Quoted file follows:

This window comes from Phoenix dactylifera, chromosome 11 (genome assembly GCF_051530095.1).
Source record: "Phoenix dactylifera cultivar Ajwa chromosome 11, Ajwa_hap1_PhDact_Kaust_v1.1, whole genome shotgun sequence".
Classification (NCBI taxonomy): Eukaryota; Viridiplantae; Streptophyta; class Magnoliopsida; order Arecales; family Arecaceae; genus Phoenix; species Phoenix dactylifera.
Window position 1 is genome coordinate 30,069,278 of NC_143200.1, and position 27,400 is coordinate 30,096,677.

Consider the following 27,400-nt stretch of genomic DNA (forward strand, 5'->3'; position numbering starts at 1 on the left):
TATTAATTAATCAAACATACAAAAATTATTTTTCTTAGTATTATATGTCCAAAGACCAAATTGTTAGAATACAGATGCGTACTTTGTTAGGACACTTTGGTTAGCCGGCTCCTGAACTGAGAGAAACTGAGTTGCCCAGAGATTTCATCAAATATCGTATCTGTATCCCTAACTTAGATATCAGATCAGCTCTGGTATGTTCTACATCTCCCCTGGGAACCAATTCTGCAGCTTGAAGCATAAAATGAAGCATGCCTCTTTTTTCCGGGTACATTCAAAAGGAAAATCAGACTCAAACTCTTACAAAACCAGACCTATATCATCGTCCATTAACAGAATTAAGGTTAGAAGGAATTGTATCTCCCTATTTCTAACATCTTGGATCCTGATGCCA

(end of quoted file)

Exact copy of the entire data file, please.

This window comes from Phoenix dactylifera, chromosome 11 (genome assembly GCF_051530095.1).
Source record: "Phoenix dactylifera cultivar Ajwa chromosome 11, Ajwa_hap1_PhDact_Kaust_v1.1, whole genome shotgun sequence".
Classification (NCBI taxonomy): Eukaryota; Viridiplantae; Streptophyta; class Magnoliopsida; order Arecales; family Arecaceae; genus Phoenix; species Phoenix dactylifera.
Window position 1 is genome coordinate 30,069,278 of NC_143200.1, and position 27,400 is coordinate 30,096,677.

Consider the following 27,400-nt stretch of genomic DNA (forward strand, 5'->3'; position numbering starts at 1 on the left):
TATTAATTAATCAAACATACAAAAATTATTTTTCTTAGTATTATATGTCCAAAGACCAAATTGTTAGAATACAGATGCGTACTTTGTTAGGACACTTTGGTTAGCCGGCTCCTGAACTGAGAGAAACTGAGTTGCCCAGAGATTTCATCAAATATCGTATCTGTATCCCTAACTTAGATATCAGATCAGCTCTGGTATGTTCTACATCTCCCCTGGGAACCAATTCTGCAGCTTGAAGCATAAAATGAAGCATGCCTCTTTTTTCCGGGTACATTCAAAAGGAAAATCAGACTCAAACTCTTACAAAACCAGACCTATATCATCGTCCATTAACAGAATTAAGGTTAGAAGGAATTGTATCTCCCTATTTCTAACATCTTGGATCCTGATGCCA